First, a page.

Used car market bounces back

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The latest used car sales stats released by Car Data Experts MotorCheck.ie, show that the used car market in Ireland has bounced back strongly from the slump caused by the COVID-19 lockdown measures.

There were 72,401 used car transactions in June 2020 compared to 57,615 in June 2019, an increase of 25.66%.

This increase comes on the back of 3 devastating months due to lockdown, where used car transactions decreased by 14% in March, 65% in April and 42% in May.

Commenting on the figures, Michael Rochford (Managing Director of MotorCheck UK & Ireland) said,

“The increase in used car transactions during the month of June is largely attributable to pent-up demand from March, April and May.

“There was a shortfall of approximately 82,000 used car transactions during this period, so it is likely that we will see and increased level of activity in the used car market in the coming months.

“We are also hearing anecdotal evidence from dealers that many customers are new entrants to the market, preferring to opt for a small used car rather than returning to public transport.”

The stats show that 60% of the used car transactions are private sellers, 20% are from dealers whilst the remaining 20% are a made up of trade transactions (16% trade-ins to dealers and 4% inter-trade transactions).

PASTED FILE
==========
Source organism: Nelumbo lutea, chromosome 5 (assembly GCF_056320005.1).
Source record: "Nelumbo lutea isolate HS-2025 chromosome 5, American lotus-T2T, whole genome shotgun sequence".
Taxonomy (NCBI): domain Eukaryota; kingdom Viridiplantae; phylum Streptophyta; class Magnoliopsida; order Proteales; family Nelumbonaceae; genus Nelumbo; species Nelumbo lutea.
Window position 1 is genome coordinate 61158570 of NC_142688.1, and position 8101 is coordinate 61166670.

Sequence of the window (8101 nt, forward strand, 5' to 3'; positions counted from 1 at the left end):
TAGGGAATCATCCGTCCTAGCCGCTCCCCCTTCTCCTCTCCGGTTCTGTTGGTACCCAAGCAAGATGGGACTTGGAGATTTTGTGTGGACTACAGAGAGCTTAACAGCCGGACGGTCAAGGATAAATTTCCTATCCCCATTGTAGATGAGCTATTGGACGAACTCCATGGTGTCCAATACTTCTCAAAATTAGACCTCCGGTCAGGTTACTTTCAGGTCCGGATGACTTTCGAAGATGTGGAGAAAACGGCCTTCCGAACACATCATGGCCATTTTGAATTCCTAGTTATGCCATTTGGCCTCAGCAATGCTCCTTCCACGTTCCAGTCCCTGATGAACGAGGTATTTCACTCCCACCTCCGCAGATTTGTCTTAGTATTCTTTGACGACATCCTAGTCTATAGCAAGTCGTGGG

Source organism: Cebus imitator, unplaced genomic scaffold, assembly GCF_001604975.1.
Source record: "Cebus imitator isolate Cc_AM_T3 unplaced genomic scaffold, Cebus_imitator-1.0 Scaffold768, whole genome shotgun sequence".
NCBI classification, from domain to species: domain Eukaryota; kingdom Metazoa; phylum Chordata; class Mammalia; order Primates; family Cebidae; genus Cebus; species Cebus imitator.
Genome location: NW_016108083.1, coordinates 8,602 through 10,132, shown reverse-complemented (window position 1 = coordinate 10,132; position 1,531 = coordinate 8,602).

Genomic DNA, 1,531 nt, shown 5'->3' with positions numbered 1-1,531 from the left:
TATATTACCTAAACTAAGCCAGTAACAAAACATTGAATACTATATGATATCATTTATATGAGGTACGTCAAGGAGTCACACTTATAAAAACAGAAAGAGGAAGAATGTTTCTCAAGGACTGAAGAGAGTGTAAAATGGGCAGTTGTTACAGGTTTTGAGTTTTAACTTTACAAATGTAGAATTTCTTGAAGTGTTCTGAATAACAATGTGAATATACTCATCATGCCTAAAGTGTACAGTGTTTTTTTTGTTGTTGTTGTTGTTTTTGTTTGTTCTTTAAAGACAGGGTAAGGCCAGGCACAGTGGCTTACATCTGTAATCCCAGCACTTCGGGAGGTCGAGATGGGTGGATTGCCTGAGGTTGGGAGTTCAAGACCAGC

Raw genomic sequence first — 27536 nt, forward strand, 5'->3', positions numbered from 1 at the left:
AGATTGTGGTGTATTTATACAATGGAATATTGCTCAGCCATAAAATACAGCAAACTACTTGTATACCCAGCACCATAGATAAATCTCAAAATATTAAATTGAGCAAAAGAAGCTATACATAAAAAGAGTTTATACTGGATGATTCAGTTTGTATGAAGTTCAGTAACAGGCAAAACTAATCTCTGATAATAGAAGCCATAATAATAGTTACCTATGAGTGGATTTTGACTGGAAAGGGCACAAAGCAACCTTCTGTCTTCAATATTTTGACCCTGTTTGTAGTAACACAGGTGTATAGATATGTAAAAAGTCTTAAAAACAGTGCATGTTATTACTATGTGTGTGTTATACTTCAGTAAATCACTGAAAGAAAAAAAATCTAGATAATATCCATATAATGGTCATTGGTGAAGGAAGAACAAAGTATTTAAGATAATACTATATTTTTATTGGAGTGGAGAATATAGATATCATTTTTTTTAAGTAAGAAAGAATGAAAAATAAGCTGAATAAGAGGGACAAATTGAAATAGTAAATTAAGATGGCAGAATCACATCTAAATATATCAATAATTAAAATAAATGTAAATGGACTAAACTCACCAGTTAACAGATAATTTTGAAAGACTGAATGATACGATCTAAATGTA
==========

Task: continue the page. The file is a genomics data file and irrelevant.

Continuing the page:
The news is not all positive, however, as the increased demand combined with difficulties in accessing used stock from the UK is bound to lead to price increases in the used car market along with a shortage of good quality used stock.

Used cars imported from the UK were already trending downwards year-on-year before lockdown, however imports in April and May were down 97% and 91% respectively, whilst imports in June are down 47.5%.

“We are already seeing a hardening of used car prices across both the UK and Irish market with 2-to-5 year old cars coming onto the market at higher prices than they would have achieved before the lockdown,” Rochford added.

“This is bound to continue as dealers in Ireland burn through current stocks, and with the flow of imports from the UK not as accessible as it was previously there may be a shortage of used stock in future months which could exacerbate the situation,” he concluded.